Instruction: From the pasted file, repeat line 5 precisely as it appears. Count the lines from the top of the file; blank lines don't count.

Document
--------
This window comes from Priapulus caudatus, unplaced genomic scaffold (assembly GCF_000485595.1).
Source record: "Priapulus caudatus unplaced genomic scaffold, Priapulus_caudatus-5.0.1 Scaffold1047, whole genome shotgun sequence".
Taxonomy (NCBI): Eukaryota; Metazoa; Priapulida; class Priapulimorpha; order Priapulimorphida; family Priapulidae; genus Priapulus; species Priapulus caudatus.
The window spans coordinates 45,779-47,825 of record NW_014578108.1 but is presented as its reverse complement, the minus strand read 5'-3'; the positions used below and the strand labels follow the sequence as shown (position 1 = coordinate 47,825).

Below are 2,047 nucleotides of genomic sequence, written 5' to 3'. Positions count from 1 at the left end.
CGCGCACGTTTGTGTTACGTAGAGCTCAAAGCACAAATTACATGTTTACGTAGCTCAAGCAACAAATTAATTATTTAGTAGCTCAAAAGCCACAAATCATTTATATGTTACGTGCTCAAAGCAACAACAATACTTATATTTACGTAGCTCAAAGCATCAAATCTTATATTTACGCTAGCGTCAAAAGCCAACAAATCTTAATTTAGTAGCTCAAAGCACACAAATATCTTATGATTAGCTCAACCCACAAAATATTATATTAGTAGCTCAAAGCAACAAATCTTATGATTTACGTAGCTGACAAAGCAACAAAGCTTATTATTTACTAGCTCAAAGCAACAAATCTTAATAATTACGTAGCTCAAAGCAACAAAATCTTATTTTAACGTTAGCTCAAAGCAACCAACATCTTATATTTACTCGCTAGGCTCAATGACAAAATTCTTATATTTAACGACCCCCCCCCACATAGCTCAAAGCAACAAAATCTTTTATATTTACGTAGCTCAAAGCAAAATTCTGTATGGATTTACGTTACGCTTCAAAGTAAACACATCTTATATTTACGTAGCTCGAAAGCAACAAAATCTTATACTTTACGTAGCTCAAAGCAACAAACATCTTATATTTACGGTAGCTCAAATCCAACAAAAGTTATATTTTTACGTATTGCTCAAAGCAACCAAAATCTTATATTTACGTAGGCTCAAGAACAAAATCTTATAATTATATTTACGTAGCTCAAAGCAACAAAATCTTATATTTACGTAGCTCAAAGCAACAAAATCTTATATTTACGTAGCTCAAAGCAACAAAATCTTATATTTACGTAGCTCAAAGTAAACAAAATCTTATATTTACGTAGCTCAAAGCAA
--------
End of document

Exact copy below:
Below are 2,047 nucleotides of genomic sequence, written 5' to 3'. Positions count from 1 at the left end.